Since You Asked – Weekly Q & A
Do you have a question you’ve been dying to ask, but didn’t know who to turn to? Well, now you do. The National Women’s Health Network has established a weekly Q & A column where you can ask questions on a variety of topics. Those topics include contraception, abortion, sexual health, menopause & menopause hormone therapy, osteoporosis, obesity, and some aspects of heart disease. Each week we will feature a new question. Submit your question today.
The answer to your question might have already been answered, to view past questions click here.
What we are able to provide:
- A feminist perspective on current issues in women’s health
- Evidence-based research on the risks and benefits of certain drugs and procedures
- Information on available treatment options
What we are not able to provide:
- Give medical advice
- Physician referrals
- Financial assistance in paying for health care
- Information on general health topics
Please note: Questions submitted will not be answered personally, and not all questions submitted will be answered. If your question is selected, you will be notified via email. Before you submit your question, search our website to see if you find the answer to your question. Your answer might be found in a fact sheet, newsletter article or on one of our advocacy pages. NWHN can provide you with accessible and accurate health information; however, we are not medically licensed professionals and thus cannot provide medical diagnostic or treatment advice.
Weekly Question – Do bioidentical hormones relieve night sweats & hot flashes? Are they safe for consumption? I really need your help!
There are various methods for managing menopausal symptoms. It’s important for women to have comprehensive information about the treatment options available so they can decide which one is best for them.
Bioidentical hormones, often marketed as “natural hormones,” have been sold as a safe way to manage menopausal symptoms. However, they are not scientifically proven to be more effective or any safer than traditional hormone therapy (HT). The American Cancer Society cautions that bioidentical hormones might have the same health risks as other types of menopause HT. Although HT is the most effective way to treat hot flashes, the Women’s Health Initiative (WHI) discovered that women who use HT for extended periods of time have an increased risk of heart disease and stroke. In addition, long-term use of combination HT increases the risk of breast cancer. Estriol, a weak form of estrogen, is a bioidentical hormone that is commonly recommended by “natural” hormone proponents. The FDA has not approved any products containing estriol and there’s no evidence that it is safe or effective. The National Women’s Health Network advises women to avoid using estriol products until adequate studies are conducted.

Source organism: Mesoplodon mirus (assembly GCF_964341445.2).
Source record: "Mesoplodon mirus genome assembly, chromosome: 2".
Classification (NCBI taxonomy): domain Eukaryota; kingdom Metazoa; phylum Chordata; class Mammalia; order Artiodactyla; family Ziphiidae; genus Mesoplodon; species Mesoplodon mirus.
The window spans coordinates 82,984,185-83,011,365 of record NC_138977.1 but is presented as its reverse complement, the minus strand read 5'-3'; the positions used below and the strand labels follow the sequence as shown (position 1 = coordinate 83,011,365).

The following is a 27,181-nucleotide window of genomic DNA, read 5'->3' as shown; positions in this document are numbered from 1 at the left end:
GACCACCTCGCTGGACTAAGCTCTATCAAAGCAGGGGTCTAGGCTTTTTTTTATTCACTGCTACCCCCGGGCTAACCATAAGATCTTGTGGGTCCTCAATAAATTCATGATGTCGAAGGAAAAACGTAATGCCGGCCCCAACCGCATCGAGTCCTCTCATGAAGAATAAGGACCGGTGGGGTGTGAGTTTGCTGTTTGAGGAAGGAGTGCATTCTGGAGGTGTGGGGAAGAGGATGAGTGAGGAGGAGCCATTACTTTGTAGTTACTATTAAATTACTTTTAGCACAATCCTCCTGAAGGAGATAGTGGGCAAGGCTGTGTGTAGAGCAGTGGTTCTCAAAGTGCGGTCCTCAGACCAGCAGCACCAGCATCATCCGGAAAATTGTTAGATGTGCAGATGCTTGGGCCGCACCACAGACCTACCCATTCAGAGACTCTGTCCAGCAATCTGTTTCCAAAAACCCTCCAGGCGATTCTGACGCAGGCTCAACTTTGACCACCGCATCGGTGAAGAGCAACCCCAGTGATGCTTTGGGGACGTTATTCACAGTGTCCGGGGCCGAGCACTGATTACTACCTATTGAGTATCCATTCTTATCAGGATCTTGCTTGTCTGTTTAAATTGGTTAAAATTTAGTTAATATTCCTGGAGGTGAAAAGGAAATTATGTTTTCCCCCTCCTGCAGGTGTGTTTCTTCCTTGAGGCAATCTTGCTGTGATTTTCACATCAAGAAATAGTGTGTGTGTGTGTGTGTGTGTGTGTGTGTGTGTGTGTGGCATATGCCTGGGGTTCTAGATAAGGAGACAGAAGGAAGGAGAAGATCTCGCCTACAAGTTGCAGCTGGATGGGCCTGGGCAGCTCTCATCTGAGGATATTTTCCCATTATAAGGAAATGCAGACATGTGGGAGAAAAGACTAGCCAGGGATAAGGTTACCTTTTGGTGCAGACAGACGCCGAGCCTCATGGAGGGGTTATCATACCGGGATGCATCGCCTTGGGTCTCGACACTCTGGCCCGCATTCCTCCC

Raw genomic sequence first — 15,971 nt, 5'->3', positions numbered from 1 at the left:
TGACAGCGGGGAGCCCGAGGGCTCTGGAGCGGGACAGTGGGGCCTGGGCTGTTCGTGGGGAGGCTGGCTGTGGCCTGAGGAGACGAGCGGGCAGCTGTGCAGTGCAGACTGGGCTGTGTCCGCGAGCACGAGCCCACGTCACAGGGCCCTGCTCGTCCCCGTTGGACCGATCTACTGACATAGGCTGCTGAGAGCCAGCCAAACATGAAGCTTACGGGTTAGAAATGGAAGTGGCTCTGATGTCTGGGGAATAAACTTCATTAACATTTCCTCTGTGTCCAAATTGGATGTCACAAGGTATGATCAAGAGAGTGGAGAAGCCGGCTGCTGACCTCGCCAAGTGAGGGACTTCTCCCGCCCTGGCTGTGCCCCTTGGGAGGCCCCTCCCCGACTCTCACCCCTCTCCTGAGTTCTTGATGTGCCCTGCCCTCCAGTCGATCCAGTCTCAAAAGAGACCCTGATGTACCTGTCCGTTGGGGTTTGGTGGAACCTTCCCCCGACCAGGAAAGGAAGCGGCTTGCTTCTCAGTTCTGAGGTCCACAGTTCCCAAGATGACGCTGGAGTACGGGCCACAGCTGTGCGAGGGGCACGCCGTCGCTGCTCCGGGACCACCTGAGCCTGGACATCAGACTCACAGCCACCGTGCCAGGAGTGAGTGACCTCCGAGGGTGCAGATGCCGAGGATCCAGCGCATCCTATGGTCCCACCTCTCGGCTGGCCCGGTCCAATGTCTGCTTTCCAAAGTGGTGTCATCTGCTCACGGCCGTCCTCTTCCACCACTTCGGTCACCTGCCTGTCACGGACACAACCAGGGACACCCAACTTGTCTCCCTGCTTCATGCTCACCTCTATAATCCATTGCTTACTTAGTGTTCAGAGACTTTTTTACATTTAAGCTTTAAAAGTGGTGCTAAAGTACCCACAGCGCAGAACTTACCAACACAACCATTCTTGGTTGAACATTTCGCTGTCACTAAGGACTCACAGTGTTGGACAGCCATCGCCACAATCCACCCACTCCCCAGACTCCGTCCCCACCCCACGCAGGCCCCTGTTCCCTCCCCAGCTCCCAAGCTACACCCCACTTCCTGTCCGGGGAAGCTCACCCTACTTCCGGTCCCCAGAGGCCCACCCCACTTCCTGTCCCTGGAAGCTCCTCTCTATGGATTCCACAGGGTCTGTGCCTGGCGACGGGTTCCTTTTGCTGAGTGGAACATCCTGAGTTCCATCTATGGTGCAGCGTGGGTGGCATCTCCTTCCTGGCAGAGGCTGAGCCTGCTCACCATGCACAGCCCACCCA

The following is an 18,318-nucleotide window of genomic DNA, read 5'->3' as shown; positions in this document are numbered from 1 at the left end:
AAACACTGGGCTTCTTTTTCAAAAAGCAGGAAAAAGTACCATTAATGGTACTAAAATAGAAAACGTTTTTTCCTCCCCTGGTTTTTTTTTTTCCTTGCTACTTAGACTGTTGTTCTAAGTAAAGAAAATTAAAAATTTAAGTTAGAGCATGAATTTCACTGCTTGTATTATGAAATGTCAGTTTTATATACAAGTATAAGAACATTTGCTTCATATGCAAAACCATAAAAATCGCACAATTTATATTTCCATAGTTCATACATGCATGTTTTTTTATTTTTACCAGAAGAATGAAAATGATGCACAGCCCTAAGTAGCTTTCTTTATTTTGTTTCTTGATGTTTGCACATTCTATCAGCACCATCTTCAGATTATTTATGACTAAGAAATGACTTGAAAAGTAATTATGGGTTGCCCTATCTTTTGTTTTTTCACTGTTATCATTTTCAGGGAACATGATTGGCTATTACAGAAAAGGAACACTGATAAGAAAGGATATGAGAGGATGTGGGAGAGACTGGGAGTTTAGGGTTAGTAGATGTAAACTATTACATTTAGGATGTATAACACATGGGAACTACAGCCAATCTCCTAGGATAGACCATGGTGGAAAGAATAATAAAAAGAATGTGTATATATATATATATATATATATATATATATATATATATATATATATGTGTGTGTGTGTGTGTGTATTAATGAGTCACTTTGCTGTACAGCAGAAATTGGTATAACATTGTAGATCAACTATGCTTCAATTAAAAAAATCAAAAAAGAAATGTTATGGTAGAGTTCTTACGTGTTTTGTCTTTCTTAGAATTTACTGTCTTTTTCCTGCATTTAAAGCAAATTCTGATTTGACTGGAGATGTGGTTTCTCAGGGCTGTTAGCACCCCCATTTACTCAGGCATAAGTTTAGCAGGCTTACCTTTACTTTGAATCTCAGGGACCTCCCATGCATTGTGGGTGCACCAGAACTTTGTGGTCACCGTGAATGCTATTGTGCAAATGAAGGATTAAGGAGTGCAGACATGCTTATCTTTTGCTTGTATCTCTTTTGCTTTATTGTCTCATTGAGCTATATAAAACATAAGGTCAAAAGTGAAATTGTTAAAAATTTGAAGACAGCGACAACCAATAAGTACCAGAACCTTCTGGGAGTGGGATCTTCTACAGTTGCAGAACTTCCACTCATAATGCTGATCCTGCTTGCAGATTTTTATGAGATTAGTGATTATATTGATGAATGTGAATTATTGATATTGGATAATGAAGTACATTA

Estradiol, a potent form of estrogen, is a bioidentical hormone that has been proven effective in treating hot flashes in numerous studies. The FDA has approved various estradiol-containing products, including Alora, Climera, Divigel, Estrace, Estraderm, Estrogel, Evamist and Vivelle, as effective drugs to treat hot flashes. NWHN believes that if women choose to use menopause HT, they should choose one of the products approved by the FDA and should use the lowest effective dose for as short as possible to avoid the associated risks.
NWHN recommends trying other methods to manage hot flashes before using any form of hormonal therapies, including bioidentical hormones. Behavioral techniques such as staying cool and making dietary changes by limiting foods that trigger hot flashes are alternatives to HT. Stress management techniques, such as paced breathing and relaxation exercises, can also help reduce hot flashes. At least one study has shown that acupuncture can reduce the frequency and intensity of hot flashes as well. Your healthcare provider can help you weigh your options and choose the method that is best for you.